Sarah Dionne


Functional and Decorative Warm Glass Art

Cold Lake Women of Influence 2014 Awards


I am so pleased to share with everyone these awards. I was chosen by the Cold Lake Women of Influence committee to create five awards for their five categories for which they award a special and deserving women in Cold Lake, Alberta. The awards ceremony took place on Friday, 07 March 2014, at 4 Wing Cold Lake. Prior to the awards, I gave a short speech explaining my inspiration and some of my process for fabricating these awards. For more details on this process, please visit my blog, warmglassart.blogspot.ca where I will post more photos and explain more of my process. 


As soon as I saw the categories for the Women of Influence awards, and that the committee was looking for a local artist to create their awards this year, I knew what I wanted to accomplish. The four award categories are in sync with one of my favorite subjects of inspiration: the four traditional elements (air, fire, water, earth). The elements are a main source of inspiration in much of my work (and in projects yet to be completed). My connection to this theme stems from my spirituality and connection to nature. 











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​ I assigned an element to each category: Air to Business and Professional, Fire to Art and Culture, Water to Health and Wellness, and Earth to Community and Volunteerism. I was amazed at how well these four categories fit with traditional associations of each element. Air is linked to communication and new beginnings, which fits with the Business world. Fire is linked with creativity and passion, which describes anyone in the Arts. Water is linked with healing and compassion, which is Health and Wellness. Earth is linked with life and death, and to connections with our loved ones. This fits perfectly with the spirit of Community and Volunteerism. The Overall Woman of Influence award was a combination of all these qualities, and it a representation of our spirit, our centre that is the strength our other qualities rest on. I chose colours and symbols that relate with their respective element.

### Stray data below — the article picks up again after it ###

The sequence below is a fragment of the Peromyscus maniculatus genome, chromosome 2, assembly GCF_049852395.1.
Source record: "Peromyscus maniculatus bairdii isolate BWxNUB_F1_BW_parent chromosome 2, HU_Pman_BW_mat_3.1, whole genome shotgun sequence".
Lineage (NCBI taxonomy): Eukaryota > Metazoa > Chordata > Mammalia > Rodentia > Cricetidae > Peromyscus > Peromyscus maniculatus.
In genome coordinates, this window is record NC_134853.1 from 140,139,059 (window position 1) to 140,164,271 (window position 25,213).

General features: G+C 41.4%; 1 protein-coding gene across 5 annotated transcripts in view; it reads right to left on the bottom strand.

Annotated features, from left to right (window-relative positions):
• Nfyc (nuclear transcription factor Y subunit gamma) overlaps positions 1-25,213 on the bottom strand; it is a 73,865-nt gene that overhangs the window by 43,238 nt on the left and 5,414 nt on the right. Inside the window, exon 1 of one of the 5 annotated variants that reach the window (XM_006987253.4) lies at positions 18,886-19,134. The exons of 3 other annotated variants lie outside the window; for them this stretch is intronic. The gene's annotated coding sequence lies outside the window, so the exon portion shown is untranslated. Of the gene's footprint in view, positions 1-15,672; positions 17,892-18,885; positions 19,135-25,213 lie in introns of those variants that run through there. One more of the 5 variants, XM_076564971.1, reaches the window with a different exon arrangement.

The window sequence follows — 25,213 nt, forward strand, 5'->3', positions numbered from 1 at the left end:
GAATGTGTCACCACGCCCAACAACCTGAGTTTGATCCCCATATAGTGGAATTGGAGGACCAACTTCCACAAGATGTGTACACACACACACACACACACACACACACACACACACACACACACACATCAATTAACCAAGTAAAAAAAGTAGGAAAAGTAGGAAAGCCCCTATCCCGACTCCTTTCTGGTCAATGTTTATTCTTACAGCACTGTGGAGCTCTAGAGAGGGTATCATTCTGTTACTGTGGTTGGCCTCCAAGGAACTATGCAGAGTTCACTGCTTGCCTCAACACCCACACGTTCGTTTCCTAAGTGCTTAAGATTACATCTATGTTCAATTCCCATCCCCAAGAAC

Once I completed sketches of each award, I began the planning process. Working with glass is complex and requires an extensive knowledge of the physical and chemical properties of glass, in order to accurately predict your final results. The more variables you can control during the heating and cooling process, the more likely your project will be successful.

These awards are a block of solid glass that started out as eight separate layers. The glass used is manufactured especially for glass fusing, and has a different chemical composition then normal window glass. Some of these layers were pre-fired, meaning they had a cycle in the kiln prior to the final firing. I created large multi-coloured pieces of glass using a technique called a pot melt, which consists of taking coloured pieces, placing them in a terra cotta flower pot, and literally meting the glass to the point it oozes out of the bottom hole in the pot and makes a beautiful puddle in the kiln. I then cut out the curved shape in each. I chose this curved shape because these awards are for women, after all, and women have curves!

The symbols in each award were painted on other glass layers using specialized glass enamel paints. Once heated, these paints sink ever so slightly into the surface of the melted glass and become a part of the glass. The final firing of the eight layers to create the block takes about two days to complete. The glass is slowly heated to 1470 degrees Fahrenheit, and then cooled extremely slowly. The firing schedule is digitally controlled in the kiln, using a program that I designed specifically for this piece. The process of cooling the glass evenly is called tempering, and is critical to get right. If not done properly, the piece could crack or explode.

​As you can see, each one of these awards was created with care, attention to detail, and with much love. It is my sincere wish that each one of the award recipients is reminded of that love after they take it home and each time they look at it. 


The evening's guest speaker was Maude Barlow, National Chairperson of The Council of Canadians. She received my "Scattered Plate" as a thank-you gift from the committee. I was so pleased she enjoyed it!